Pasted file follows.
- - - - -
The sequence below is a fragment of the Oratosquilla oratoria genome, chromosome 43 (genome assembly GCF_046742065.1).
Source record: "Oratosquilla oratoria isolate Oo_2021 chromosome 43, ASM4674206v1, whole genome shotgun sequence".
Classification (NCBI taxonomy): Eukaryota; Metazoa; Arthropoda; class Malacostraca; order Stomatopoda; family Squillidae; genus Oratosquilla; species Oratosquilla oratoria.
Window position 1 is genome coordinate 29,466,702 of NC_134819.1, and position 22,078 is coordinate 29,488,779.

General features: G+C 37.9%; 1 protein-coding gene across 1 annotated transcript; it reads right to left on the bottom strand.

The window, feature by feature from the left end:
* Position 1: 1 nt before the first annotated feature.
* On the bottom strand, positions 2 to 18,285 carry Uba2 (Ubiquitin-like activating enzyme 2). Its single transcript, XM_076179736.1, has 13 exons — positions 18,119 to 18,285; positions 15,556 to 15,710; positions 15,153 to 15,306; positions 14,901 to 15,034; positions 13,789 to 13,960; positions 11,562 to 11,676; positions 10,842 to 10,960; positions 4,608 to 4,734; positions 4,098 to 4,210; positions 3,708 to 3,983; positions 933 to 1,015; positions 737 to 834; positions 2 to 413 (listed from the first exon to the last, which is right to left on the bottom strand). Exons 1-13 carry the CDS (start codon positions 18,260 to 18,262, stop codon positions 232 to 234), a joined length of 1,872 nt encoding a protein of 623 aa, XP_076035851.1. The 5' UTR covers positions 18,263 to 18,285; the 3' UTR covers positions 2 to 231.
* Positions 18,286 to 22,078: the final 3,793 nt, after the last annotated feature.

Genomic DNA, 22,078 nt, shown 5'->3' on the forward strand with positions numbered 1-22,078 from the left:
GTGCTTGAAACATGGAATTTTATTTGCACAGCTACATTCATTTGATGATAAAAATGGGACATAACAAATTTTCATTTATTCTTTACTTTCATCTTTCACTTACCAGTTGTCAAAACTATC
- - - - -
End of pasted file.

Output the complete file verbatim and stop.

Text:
The sequence below is a fragment of the Oratosquilla oratoria genome, chromosome 43 (genome assembly GCF_046742065.1).
Source record: "Oratosquilla oratoria isolate Oo_2021 chromosome 43, ASM4674206v1, whole genome shotgun sequence".
Classification (NCBI taxonomy): Eukaryota; Metazoa; Arthropoda; class Malacostraca; order Stomatopoda; family Squillidae; genus Oratosquilla; species Oratosquilla oratoria.
Window position 1 is genome coordinate 29,466,702 of NC_134819.1, and position 22,078 is coordinate 29,488,779.

General features: G+C 37.9%; 1 protein-coding gene across 1 annotated transcript; it reads right to left on the bottom strand.

The window, feature by feature from the left end:
* Position 1: 1 nt before the first annotated feature.
* On the bottom strand, positions 2 to 18,285 carry Uba2 (Ubiquitin-like activating enzyme 2). Its single transcript, XM_076179736.1, has 13 exons — positions 18,119 to 18,285; positions 15,556 to 15,710; positions 15,153 to 15,306; positions 14,901 to 15,034; positions 13,789 to 13,960; positions 11,562 to 11,676; positions 10,842 to 10,960; positions 4,608 to 4,734; positions 4,098 to 4,210; positions 3,708 to 3,983; positions 933 to 1,015; positions 737 to 834; positions 2 to 413 (listed from the first exon to the last, which is right to left on the bottom strand). Exons 1-13 carry the CDS (start codon positions 18,260 to 18,262, stop codon positions 232 to 234), a joined length of 1,872 nt encoding a protein of 623 aa, XP_076035851.1. The 5' UTR covers positions 18,263 to 18,285; the 3' UTR covers positions 2 to 231.
* Positions 18,286 to 22,078: the final 3,793 nt, after the last annotated feature.

Genomic DNA, 22,078 nt, shown 5'->3' on the forward strand with positions numbered 1-22,078 from the left:
GTGCTTGAAACATGGAATTTTATTTGCACAGCTACATTCATTTGATGATAAAAATGGGACATAACAAATTTTCATTTATTCTTTACTTTCATCTTTCACTTACCAGTTGTCAAAACTATC